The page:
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Billy Dean Returns to Country Scene with <i> Let Them Be Little</i>

  • Mary Morningstar

Billy Dean dominated the Country charts in the early 1990s. By the end of the decade, however, his successful career was over. Now the Florida native is making a comeback with his first album for Curb Records. VOA's Mary Morningstar has this report on Billy Dean's new CD, Let Them Be Little.

After nearly 10 years away from the Country charts, Billy Dean made his return earlier this year with Let Them Be Little. He wrote the song with Lonestar's lead singer Richie McDonald. Lonestar included the track on its latest album. But, the group didn't release it as a single, and that allowed Billy to record his version, which quickly climbed into the Top 10.

Billy arrived on the Country scene in 1990, with the Top 5 single, "Only Here For A Little While." His other early hits were mostly ballads, like "Somewhere In My Broken Heart" and "You Don't Count The Cost." Billy also included several slow tunes on his latest album, such as "I'm In Love With You."

Throughout the 1990s, Billy recorded nearly a dozen Top 10 hits for Capitol Records. But, later in the decade, his album sales began to decline, and the label dropped him in 1998. One year earlier, he and his first wife divorced. Instead of going after a new recording deal, he decided to step away from his career to spend more time with his two young children, who were having a difficult time with the divorce.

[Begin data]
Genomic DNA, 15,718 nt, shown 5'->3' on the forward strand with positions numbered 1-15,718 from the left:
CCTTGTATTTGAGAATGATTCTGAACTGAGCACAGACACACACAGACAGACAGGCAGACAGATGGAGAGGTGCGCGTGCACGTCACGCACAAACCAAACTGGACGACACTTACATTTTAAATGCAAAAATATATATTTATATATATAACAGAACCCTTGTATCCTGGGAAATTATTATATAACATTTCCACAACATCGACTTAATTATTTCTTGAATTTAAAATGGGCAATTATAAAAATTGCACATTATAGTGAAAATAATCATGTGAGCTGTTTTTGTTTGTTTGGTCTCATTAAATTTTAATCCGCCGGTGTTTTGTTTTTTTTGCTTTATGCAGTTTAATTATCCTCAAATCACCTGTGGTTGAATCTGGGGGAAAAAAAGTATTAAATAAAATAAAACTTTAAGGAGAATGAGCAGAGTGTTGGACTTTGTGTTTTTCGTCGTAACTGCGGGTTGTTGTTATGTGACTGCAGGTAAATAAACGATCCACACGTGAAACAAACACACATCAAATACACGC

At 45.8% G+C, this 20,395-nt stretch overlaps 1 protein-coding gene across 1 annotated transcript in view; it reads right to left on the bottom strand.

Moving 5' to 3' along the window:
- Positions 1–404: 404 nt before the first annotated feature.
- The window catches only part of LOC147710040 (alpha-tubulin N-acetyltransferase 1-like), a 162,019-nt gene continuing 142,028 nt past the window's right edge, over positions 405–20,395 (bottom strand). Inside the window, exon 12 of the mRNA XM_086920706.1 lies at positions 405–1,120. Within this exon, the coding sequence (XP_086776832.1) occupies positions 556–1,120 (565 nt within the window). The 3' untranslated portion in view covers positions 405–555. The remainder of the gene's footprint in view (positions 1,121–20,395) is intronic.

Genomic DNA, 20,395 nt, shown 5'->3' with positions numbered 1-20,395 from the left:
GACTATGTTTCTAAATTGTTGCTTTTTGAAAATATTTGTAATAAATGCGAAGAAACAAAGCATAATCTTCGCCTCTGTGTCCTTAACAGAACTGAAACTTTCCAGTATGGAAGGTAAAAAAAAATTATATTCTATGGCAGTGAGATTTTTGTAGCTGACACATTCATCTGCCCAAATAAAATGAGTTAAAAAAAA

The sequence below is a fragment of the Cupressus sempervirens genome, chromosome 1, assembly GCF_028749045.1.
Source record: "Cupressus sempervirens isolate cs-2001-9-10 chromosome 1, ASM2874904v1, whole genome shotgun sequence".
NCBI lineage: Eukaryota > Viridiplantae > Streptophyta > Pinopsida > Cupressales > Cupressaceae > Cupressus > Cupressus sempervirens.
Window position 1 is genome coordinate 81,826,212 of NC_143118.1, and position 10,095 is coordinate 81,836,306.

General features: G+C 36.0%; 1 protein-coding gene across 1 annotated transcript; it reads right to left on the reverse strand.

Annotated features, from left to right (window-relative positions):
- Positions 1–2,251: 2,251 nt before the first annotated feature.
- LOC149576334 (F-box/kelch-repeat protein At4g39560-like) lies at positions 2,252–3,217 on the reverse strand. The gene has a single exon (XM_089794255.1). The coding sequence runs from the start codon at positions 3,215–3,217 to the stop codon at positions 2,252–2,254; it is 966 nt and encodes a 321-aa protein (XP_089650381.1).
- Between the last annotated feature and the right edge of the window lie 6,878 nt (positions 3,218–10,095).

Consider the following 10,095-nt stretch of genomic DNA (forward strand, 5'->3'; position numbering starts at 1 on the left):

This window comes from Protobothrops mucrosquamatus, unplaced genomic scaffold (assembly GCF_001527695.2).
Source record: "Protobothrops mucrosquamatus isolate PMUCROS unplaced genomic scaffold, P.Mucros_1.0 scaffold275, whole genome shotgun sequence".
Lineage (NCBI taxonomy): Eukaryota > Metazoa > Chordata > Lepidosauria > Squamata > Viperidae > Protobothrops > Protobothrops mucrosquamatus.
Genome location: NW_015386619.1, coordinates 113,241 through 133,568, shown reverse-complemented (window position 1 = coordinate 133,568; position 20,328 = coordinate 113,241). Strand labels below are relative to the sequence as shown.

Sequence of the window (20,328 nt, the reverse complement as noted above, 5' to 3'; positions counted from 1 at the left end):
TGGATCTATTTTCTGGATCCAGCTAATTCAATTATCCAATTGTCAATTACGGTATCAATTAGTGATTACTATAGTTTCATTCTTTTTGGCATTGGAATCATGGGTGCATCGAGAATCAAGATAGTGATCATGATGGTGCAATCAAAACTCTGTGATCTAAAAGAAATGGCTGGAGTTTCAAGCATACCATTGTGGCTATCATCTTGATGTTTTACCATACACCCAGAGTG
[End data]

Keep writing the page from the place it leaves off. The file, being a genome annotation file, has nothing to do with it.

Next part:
Billy married his second wife, Stephanie Paisley, on May 7. His son and daughter served as best man and maid of honor at the ceremony, which took place in Nashville.

Billy wrote or co-wrote all but one song on his new album. The exception is his version of the late John Denver's 1975 classic, "Thank God I'm A Country Boy."

Many of the songs on "Let Them Be Little" came to Billy after the September 11, 2001 attacks on America. He says he wanted to write about the important things in life and what we needed as a nation. Billy admits, however, he was unsure if his fans and Country radio would welcome him back.

"Every song now that I put out, I think, 'This may be my last.' And, if it is my last record, I'm willing to go out on this one," he says. " If nobody wants to hear me and radio doesn't want to play me, I can personally walk away saying, 'I offered something of value and something important.' I can live with that."

Billy will spend the coming months performing songs from Let Them Be Little on the "Guys Night Out Tour," which also features Country star Craig Morgan.

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